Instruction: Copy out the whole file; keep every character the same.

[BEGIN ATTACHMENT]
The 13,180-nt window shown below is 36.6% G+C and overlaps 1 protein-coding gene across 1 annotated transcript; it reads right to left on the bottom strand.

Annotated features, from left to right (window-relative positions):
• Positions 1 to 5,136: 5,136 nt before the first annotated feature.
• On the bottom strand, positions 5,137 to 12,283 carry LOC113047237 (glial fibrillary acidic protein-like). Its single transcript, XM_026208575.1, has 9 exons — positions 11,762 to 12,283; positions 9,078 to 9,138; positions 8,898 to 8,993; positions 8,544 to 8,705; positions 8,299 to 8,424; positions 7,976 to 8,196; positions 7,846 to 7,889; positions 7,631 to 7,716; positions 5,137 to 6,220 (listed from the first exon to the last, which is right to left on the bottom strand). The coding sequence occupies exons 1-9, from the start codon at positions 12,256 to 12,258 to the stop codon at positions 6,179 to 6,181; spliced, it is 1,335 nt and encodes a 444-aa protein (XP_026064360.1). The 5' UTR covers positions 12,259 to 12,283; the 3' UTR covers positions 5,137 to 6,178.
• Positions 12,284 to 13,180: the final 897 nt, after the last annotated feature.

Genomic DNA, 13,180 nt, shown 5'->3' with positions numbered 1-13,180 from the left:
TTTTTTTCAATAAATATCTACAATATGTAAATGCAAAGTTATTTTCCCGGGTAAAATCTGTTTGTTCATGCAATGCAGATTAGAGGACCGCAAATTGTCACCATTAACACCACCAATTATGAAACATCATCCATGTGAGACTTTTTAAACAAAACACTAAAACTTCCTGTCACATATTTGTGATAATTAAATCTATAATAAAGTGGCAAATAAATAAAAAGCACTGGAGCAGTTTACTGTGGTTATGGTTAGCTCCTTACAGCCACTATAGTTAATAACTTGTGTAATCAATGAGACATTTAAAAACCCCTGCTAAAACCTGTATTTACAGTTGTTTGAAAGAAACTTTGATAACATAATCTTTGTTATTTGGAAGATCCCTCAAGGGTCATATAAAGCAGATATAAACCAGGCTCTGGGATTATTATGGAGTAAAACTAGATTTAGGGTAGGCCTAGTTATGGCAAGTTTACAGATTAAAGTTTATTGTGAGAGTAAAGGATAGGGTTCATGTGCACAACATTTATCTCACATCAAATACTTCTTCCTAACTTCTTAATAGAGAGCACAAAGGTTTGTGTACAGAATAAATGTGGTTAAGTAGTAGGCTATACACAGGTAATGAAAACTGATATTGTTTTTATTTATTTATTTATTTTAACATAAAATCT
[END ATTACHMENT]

The 13,180-nt window shown below is 36.6% G+C and overlaps 1 protein-coding gene across 1 annotated transcript; it reads right to left on the bottom strand.

Annotated features, from left to right (window-relative positions):
• Positions 1 to 5,136: 5,136 nt before the first annotated feature.
• On the bottom strand, positions 5,137 to 12,283 carry LOC113047237 (glial fibrillary acidic protein-like). Its single transcript, XM_026208575.1, has 9 exons — positions 11,762 to 12,283; positions 9,078 to 9,138; positions 8,898 to 8,993; positions 8,544 to 8,705; positions 8,299 to 8,424; positions 7,976 to 8,196; positions 7,846 to 7,889; positions 7,631 to 7,716; positions 5,137 to 6,220 (listed from the first exon to the last, which is right to left on the bottom strand). The coding sequence occupies exons 1-9, from the start codon at positions 12,256 to 12,258 to the stop codon at positions 6,179 to 6,181; spliced, it is 1,335 nt and encodes a 444-aa protein (XP_026064360.1). The 5' UTR covers positions 12,259 to 12,283; the 3' UTR covers positions 5,137 to 6,178.
• Positions 12,284 to 13,180: the final 897 nt, after the last annotated feature.

Genomic DNA, 13,180 nt, shown 5'->3' with positions numbered 1-13,180 from the left:
TTTTTTTCAATAAATATCTACAATATGTAAATGCAAAGTTATTTTCCCGGGTAAAATCTGTTTGTTCATGCAATGCAGATTAGAGGACCGCAAATTGTCACCATTAACACCACCAATTATGAAACATCATCCATGTGAGACTTTTTAAACAAAACACTAAAACTTCCTGTCACATATTTGTGATAATTAAATCTATAATAAAGTGGCAAATAAATAAAAAGCACTGGAGCAGTTTACTGTGGTTATGGTTAGCTCCTTACAGCCACTATAGTTAATAACTTGTGTAATCAATGAGACATTTAAAAACCCCTGCTAAAACCTGTATTTACAGTTGTTTGAAAGAAACTTTGATAACATAATCTTTGTTATTTGGAAGATCCCTCAAGGGTCATATAAAGCAGATATAAACCAGGCTCTGGGATTATTATGGAGTAAAACTAGATTTAGGGTAGGCCTAGTTATGGCAAGTTTACAGATTAAAGTTTATTGTGAGAGTAAAGGATAGGGTTCATGTGCACAACATTTATCTCACATCAAATACTTCTTCCTAACTTCTTAATAGAGAGCACAAAGGTTTGTGTACAGAATAAATGTGGTTAAGTAGTAGGCTATACACAGGTAATGAAAACTGATATTGTTTTTATTTATTTATTTATTTTAACATAAAATCT